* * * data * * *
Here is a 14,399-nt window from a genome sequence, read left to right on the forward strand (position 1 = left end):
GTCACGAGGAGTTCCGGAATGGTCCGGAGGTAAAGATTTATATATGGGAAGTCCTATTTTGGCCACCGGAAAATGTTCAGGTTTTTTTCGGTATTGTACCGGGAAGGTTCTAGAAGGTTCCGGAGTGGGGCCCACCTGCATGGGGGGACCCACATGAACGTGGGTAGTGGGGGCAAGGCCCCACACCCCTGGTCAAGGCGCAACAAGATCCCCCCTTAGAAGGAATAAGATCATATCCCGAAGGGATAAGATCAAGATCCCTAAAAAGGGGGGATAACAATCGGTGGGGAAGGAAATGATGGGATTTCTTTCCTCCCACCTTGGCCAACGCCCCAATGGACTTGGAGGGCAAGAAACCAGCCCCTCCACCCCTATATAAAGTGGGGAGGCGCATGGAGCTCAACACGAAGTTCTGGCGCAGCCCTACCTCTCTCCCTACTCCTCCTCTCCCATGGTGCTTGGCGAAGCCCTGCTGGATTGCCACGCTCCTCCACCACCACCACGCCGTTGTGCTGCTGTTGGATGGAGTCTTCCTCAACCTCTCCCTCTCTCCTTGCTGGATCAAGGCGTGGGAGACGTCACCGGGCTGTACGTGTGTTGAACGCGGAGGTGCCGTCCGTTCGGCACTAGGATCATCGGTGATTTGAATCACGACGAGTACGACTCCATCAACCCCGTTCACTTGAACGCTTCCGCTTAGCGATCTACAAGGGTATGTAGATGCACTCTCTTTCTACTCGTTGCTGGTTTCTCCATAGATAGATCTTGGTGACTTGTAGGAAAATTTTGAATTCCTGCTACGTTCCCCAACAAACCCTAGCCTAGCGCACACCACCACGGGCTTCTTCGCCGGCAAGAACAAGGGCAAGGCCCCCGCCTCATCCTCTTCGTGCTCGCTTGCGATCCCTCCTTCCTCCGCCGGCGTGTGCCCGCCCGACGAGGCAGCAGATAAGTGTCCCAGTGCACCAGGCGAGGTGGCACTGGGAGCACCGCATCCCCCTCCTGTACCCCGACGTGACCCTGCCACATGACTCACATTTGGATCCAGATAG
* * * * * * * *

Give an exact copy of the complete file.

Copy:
Here is a 14,399-nt window from a genome sequence, read left to right on the forward strand (position 1 = left end):
GTCACGAGGAGTTCCGGAATGGTCCGGAGGTAAAGATTTATATATGGGAAGTCCTATTTTGGCCACCGGAAAATGTTCAGGTTTTTTTCGGTATTGTACCGGGAAGGTTCTAGAAGGTTCCGGAGTGGGGCCCACCTGCATGGGGGGACCCACATGAACGTGGGTAGTGGGGGCAAGGCCCCACACCCCTGGTCAAGGCGCAACAAGATCCCCCCTTAGAAGGAATAAGATCATATCCCGAAGGGATAAGATCAAGATCCCTAAAAAGGGGGGATAACAATCGGTGGGGAAGGAAATGATGGGATTTCTTTCCTCCCACCTTGGCCAACGCCCCAATGGACTTGGAGGGCAAGAAACCAGCCCCTCCACCCCTATATAAAGTGGGGAGGCGCATGGAGCTCAACACGAAGTTCTGGCGCAGCCCTACCTCTCTCCCTACTCCTCCTCTCCCATGGTGCTTGGCGAAGCCCTGCTGGATTGCCACGCTCCTCCACCACCACCACGCCGTTGTGCTGCTGTTGGATGGAGTCTTCCTCAACCTCTCCCTCTCTCCTTGCTGGATCAAGGCGTGGGAGACGTCACCGGGCTGTACGTGTGTTGAACGCGGAGGTGCCGTCCGTTCGGCACTAGGATCATCGGTGATTTGAATCACGACGAGTACGACTCCATCAACCCCGTTCACTTGAACGCTTCCGCTTAGCGATCTACAAGGGTATGTAGATGCACTCTCTTTCTACTCGTTGCTGGTTTCTCCATAGATAGATCTTGGTGACTTGTAGGAAAATTTTGAATTCCTGCTACGTTCCCCAACAAACCCTAGCCTAGCGCACACCACCACGGGCTTCTTCGCCGGCAAGAACAAGGGCAAGGCCCCCGCCTCATCCTCTTCGTGCTCGCTTGCGATCCCTCCTTCCTCCGCCGGCGTGTGCCCGCCCGACGAGGCAGCAGATAAGTGTCCCAGTGCACCAGGCGAGGTGGCACTGGGAGCACCGCATCCCCCTCCTGTACCCCGACGTGACCCTGCCACATGACTCACATTTGGATCCAGATAG